Carlos Slim Helu made his money as a small trader then construction boss, followed by deals with telecommunications company and ITT back in the day. (ITT has a terrible record of complicity with juntas.) Once he made his millions he diversified, as we all do when we need to bury wealth so the tax man can’t get it. His main corporation is Grupo Carso. But he has a redeeming feature, he is a philanthropist. Don’t let the Mexican name fool you. His grandparents were Lebanese immigrants. He’s quite elderly now, with heart problems.

    On the other hand, the reclusive Koch Brothers fund bogus ‘think tanks’ and flaky scientists to the tune of many millions of dollars to dissuade us from believing anything of climate change, or anything to the left might be better than brutal capitalism. They divert us from truth.

  4. Brian says:

    Interesting and ultimately depressing article. First impression is how few of them I’ve heard of. They must employ good PR, to keep their names our rather than get them in.
    You mentioned the Koch Bros’ Think Tanks, any we should know about?

  5. Grouse Beater says:

    You mentioned the Koch Bros’ Think Tanks, any we should know about?

    Another list will just depress you further, Brian.

    Social democrats refer to Kochs ‘grants’ as ‘dark money,’ money making its way to election campaigns without disclosing its source. Reports into their activities allege that the think tanks are engaging in political activities that push the boundaries of their tax-exempt status without disclosing it, including lobbying activities, and in a few cases, outright political donations.

    Their aim is to put doubt into the public mind about progressive policies to the point that a body of people will be against implementation, thus allowing right-wing politicians to point to public support. A recent savage attack was made on Obama’s health care policies.

    We had some of that disinformation tactics in the UK in the campaign against smoking and health. The tobacco companies paid flaky doctors to write reports implying a link between nicotine and lung cancer was extremely tenuous, if not unfounded.

    When challenged, Koch funded think tanks usually maintain they are independent bodies. This is ingenuous in the extreme to the point of lying.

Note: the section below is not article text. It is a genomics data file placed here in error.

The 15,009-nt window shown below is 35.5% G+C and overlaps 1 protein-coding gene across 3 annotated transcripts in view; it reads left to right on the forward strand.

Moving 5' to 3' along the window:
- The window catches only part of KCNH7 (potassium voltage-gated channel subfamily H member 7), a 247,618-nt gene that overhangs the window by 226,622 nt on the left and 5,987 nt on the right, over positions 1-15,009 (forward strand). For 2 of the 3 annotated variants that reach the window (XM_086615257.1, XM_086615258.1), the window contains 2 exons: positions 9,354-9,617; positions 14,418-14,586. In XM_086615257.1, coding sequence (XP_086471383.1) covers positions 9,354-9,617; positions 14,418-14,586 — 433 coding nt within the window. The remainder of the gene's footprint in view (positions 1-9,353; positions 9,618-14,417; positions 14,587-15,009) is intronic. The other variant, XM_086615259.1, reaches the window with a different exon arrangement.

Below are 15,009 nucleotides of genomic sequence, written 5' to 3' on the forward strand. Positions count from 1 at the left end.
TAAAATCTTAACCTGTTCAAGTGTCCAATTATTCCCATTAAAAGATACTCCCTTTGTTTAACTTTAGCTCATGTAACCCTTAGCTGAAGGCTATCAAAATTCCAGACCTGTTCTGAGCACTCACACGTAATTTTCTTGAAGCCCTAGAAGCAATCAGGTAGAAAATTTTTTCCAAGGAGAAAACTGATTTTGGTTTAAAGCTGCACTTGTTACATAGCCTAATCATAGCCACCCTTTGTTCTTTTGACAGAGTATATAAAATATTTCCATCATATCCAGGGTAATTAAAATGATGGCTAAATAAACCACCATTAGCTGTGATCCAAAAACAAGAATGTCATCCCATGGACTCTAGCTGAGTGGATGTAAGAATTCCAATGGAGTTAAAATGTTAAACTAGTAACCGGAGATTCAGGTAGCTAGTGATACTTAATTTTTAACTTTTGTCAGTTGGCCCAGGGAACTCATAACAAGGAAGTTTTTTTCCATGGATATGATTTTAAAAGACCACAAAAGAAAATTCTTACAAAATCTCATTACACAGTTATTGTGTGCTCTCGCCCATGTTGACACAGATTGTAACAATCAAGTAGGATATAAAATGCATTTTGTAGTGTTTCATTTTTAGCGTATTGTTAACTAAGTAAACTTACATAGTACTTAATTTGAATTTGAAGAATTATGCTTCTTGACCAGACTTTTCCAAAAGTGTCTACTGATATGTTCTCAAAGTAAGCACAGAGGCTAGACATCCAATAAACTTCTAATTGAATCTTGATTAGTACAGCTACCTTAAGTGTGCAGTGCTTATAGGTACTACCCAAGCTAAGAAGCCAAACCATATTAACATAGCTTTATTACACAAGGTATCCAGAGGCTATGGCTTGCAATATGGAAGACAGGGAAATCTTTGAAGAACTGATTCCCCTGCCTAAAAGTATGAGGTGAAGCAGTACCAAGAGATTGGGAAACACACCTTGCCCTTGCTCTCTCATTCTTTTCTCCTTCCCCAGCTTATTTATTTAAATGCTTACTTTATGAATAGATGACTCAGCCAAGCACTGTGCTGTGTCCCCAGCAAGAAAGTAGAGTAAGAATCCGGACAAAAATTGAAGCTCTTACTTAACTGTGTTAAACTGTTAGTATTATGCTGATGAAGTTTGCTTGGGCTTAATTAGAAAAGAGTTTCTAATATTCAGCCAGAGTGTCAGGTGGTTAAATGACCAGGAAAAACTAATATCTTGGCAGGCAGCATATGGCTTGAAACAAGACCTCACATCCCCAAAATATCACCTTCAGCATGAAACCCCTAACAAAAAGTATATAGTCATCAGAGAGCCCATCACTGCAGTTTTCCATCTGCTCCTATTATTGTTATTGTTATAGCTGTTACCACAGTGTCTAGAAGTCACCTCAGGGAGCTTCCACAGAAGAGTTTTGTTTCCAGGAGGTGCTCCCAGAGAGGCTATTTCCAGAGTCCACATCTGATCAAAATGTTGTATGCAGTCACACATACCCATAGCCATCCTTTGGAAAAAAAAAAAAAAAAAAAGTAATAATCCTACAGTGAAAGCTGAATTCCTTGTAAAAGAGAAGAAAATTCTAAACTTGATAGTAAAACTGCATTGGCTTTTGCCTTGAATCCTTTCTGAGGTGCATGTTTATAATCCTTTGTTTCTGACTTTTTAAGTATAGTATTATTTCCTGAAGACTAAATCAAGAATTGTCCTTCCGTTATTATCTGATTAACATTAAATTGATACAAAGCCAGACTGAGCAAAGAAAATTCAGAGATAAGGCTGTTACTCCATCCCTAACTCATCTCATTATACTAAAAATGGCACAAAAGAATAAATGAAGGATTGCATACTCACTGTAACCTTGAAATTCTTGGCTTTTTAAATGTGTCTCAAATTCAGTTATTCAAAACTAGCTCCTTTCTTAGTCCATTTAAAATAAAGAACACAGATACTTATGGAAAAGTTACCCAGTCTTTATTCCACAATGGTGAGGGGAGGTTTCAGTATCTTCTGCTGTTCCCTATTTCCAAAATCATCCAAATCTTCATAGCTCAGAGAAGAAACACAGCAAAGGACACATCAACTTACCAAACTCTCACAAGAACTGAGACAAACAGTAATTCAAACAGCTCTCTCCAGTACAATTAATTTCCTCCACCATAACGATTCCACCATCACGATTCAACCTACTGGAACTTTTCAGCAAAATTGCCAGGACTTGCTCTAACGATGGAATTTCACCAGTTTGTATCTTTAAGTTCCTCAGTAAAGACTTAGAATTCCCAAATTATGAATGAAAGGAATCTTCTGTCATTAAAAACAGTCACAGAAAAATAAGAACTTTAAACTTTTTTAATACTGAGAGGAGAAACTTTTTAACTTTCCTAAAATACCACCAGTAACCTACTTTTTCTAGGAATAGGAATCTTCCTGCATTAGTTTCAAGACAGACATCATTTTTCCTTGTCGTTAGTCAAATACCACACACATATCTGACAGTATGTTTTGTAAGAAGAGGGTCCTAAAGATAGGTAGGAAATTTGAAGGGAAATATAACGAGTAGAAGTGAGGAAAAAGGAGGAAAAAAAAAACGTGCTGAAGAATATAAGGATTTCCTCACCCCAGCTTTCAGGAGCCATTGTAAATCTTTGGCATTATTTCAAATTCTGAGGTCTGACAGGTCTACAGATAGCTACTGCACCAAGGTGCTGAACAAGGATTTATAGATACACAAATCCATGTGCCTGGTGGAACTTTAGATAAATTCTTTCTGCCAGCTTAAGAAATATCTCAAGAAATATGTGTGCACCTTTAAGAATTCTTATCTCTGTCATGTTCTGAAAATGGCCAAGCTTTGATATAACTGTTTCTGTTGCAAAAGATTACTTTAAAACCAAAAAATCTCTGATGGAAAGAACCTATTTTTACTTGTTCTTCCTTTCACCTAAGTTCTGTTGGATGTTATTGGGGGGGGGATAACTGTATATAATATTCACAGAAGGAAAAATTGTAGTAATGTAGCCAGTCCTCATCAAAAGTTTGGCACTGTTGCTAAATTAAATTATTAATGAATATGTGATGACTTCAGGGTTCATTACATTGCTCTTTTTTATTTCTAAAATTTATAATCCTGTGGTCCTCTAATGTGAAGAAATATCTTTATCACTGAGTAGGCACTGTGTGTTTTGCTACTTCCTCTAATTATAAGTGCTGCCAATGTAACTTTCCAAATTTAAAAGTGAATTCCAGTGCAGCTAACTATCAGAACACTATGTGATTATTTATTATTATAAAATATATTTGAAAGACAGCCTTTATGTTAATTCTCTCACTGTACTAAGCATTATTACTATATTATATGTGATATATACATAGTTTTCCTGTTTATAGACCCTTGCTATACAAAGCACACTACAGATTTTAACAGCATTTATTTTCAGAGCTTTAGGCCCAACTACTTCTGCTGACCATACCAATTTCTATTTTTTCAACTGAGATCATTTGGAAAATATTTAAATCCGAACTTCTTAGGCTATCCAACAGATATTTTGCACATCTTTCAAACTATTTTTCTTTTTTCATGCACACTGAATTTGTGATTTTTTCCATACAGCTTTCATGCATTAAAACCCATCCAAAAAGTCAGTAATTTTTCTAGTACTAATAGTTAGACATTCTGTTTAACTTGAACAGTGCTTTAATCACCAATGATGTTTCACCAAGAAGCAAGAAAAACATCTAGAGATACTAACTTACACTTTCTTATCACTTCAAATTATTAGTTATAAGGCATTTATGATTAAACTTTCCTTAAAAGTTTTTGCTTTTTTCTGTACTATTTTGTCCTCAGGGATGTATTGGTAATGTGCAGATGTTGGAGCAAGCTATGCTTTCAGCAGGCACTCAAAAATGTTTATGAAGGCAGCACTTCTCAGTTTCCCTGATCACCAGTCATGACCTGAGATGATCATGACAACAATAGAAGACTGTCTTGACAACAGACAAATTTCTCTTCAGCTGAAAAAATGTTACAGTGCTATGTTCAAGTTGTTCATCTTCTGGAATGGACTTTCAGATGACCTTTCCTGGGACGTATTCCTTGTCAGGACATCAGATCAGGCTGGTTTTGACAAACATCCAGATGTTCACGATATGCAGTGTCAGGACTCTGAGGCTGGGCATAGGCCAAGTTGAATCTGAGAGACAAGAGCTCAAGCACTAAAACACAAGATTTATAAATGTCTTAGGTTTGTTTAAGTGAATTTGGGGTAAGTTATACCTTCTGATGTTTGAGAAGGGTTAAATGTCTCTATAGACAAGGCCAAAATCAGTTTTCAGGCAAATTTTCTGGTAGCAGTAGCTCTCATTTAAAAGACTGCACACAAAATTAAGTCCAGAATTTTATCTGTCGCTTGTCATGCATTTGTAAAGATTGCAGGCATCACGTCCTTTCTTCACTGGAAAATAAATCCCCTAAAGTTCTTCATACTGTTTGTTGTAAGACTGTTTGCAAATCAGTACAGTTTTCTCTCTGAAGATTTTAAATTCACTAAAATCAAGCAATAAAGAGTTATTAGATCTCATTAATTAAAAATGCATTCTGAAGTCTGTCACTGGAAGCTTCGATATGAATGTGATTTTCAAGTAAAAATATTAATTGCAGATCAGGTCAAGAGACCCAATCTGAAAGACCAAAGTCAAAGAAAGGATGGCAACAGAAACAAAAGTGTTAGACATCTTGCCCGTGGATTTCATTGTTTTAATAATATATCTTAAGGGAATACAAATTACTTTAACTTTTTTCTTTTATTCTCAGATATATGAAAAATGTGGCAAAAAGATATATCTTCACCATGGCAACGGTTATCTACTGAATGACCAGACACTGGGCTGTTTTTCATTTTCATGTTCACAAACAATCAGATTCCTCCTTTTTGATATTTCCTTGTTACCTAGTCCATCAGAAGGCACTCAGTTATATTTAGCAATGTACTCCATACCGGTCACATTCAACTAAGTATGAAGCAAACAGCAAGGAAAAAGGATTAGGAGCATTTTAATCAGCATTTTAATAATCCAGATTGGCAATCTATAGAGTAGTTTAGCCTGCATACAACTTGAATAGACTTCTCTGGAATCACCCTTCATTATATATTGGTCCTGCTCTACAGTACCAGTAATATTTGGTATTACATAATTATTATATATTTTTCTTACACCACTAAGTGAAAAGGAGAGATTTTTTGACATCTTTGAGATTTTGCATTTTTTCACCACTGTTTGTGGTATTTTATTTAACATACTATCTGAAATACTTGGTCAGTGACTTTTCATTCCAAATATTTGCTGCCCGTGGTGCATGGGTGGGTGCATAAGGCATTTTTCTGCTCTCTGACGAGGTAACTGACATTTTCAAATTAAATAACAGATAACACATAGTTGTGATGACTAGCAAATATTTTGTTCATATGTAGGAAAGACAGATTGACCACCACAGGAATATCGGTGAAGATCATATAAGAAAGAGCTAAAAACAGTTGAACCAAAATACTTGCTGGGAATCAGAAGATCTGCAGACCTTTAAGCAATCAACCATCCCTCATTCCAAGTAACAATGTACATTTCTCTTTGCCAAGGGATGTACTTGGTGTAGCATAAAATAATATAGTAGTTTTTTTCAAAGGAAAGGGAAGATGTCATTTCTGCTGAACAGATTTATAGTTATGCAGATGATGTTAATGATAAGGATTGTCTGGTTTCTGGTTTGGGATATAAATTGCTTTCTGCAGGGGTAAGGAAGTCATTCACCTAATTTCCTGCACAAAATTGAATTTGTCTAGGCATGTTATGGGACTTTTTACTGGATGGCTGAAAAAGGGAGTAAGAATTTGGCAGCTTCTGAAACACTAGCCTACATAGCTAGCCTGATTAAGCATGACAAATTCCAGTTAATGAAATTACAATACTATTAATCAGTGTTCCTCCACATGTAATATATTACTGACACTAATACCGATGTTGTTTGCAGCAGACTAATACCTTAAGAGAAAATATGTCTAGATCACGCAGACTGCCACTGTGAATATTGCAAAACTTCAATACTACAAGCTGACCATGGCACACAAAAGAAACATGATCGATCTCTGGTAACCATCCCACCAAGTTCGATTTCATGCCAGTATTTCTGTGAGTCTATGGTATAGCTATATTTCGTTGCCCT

The Kochs give money for specific ‘research,’ research proposed to the Kochs for grant aid, awards not given as a donations to do with as the institution pleases. The bodies invariably say it just so happens they accept money from the Kochs ‘among others.’

    Well, we recall the London School of Economics giving the same excuse for taking millions from Gaddafi, and educating one son in the craft of making money. That embarrassment happened during the tenure of the LSE’s conservative politician chairman.

    One ‘think tank’ is the Pioneer Institute of Massachusettes. Another is the State Policy Network. It satellite think tanks combined revenue in 2011 topped $83 million, in large part with funding from conservative money groups like the Donors Trust and Donors Capital Fund, which receive large donations from groups tied to the Koch brothers and other prominent conservatives.

    The State Policy Network’s associate members also include a who’s who of conservative organizations, including ALEC, David Koch’s Americans for Prosperity Foundation, FreedomWorks, Grover Norquist’s Americans for Tax Reform, the Cato Institute and The Heritage Foundation.

    Liberal Koch watchers – pun intended – nickname the Koch’s shady empire with all its tentacles the Kochtopus. (Koch is pronounced like the Scots ‘loch.’)

    The Kochs pour a lot of money in universities, (and a few museums) thus compromising the integrity of those institutions – sadly, a trend happening in the UK too.

    Other think tanks that received Koch foundation grants in 2011:
    •The Bill of Rights Institute: $350,000
    •The Federalist Society: $260,000
    •The Jack Miller Center: $250,000
    •American Enterprise Institute: $200,000
    •Manhattan Institute: $200,000
    •Pacific Research Institute: $100,000
    •Ayn Rand Institute: $50,000
    •Heartland Institute: $25,000

    The liberal Center for Media and Democracy note that almost all of Koch’s think tanks are, “strangely troubled by the fact that we believe in a more transparent, accountable government, policies that place a priority on free enterprise and consumer choice, and tax policies that are fair, simple and that spur the kind of competitiveness that puts Americans back to work.”

    ‘Nuff said,’ as they say.